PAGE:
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At what noise level can hearing damage occur?

hearing damage loud noises 100dB

Hearing damage from very loud sounds is considered the main cause of tinnitus. “Beep stress” is already common among young people who have gone out for an evening at a volume of around 100 dB; a volume that can cause acute hearing damage after only 10 minutes (!). Over 15% of young people between the ages of 16 and 30 already suffer permanent hearing damage as a result.

Therefore, the council recommends reducing the maximum noise level from 103 dB(A) to 100 dB(A). This is in line with surrounding countries and World Health Organization (WHO) advice, which also took into account the importance of music perception.

Encouraging the use of hearing protection is also a priority, according to the Health Council. Use of hearing protection is recommended by the WHO at 100 dB (!), especially in case of frequent exposure.

The strength of sound is thus represented in decibels (dB). For a better understanding of what decibels are associated with what noise, herewith an overview;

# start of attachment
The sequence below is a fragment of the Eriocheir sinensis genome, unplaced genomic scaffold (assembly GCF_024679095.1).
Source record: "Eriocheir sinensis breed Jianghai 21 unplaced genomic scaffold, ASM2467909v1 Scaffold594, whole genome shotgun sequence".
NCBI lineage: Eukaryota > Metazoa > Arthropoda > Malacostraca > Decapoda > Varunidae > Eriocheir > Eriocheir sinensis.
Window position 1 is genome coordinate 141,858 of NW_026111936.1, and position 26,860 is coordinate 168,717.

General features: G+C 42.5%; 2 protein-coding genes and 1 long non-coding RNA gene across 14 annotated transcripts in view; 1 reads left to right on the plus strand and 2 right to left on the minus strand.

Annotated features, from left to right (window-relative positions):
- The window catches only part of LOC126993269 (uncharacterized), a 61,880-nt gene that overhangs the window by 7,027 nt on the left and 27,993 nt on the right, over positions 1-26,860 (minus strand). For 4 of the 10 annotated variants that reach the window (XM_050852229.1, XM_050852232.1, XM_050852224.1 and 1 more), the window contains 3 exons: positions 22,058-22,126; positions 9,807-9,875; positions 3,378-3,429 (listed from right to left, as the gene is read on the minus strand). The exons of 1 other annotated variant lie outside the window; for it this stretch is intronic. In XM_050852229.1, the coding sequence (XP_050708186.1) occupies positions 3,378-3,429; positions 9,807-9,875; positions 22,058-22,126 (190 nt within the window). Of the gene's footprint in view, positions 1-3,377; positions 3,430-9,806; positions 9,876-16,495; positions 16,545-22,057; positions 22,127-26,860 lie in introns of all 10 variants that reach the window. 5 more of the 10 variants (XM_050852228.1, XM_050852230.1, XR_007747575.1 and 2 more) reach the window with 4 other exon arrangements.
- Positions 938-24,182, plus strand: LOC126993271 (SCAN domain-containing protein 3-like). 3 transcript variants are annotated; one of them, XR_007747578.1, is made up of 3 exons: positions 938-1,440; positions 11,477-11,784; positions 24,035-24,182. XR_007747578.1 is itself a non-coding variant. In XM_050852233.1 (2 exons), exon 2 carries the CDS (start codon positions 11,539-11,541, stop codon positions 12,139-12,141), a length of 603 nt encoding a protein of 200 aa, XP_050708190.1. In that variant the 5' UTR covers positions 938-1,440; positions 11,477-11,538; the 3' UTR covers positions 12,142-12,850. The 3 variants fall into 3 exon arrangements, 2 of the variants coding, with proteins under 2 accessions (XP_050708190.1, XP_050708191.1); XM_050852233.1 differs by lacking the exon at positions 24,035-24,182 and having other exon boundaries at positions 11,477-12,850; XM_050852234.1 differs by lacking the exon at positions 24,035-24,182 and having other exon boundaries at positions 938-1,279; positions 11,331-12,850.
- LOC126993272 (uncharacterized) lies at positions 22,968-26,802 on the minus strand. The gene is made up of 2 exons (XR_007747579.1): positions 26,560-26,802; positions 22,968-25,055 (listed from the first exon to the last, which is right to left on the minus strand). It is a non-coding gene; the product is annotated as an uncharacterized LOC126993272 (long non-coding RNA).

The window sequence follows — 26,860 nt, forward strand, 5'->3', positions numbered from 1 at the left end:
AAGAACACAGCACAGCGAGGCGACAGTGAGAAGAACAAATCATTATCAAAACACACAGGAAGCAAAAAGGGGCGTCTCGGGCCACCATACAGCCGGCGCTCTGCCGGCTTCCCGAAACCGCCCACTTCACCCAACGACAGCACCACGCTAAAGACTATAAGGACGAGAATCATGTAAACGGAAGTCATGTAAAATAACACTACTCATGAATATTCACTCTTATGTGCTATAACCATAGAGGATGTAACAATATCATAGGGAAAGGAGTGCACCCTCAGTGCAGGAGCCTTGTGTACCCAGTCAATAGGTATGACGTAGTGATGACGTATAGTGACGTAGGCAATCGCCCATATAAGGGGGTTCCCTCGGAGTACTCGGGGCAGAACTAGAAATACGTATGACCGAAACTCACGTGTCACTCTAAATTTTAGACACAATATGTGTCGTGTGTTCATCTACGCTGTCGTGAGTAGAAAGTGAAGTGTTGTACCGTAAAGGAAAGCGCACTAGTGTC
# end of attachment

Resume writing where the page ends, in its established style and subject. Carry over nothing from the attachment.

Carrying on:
Painful, harmful

170 dB Firearm, siren, fighter jet, exploding fireworks
140 dB Starting aircraft at a 50m distance, car radio at highest volume, disco
130 dB Rock concert, loud passage in classical concert, festival
120 dB Excited iPod, party, rock concert

Nuisance, risk of damage

110 dB Disco, iPod and mp3 players at highest volume, house party
105 dB Metro, lunapark, lawn mower, chainsaw
100 dB Disco, pop concert, iPod, cinema
90 dB Disco, pop concert, iPod

Very loud, risk of damage

85 dB Heavy truck, iPod, loud shouting
80 dB Busy traffic road, alarm clock, busy classroom, passing train
75 dB Electric shaver, hair dryer, city noise


70 dB Sports hall, vacuum cleaner and other household appliances
60 dB Normal conversation, cell phone
50 dB Rain
40 dB Quiet room, office, mosquito


30 dB Whispering, ticking clock
20 dB Reading room in a library
10 dB Falling leaves, windless day in a quiet forest

Therefore, the desire to reduce noise levels in entertainment venues, cinemas, clubs and at concerts to no more than 100 dB does not seem an unnecessary luxury. Indeed, even if the level has already been reduced to 100 dB, hearing protection should still be worn to prevent permanent hearing damage (!)

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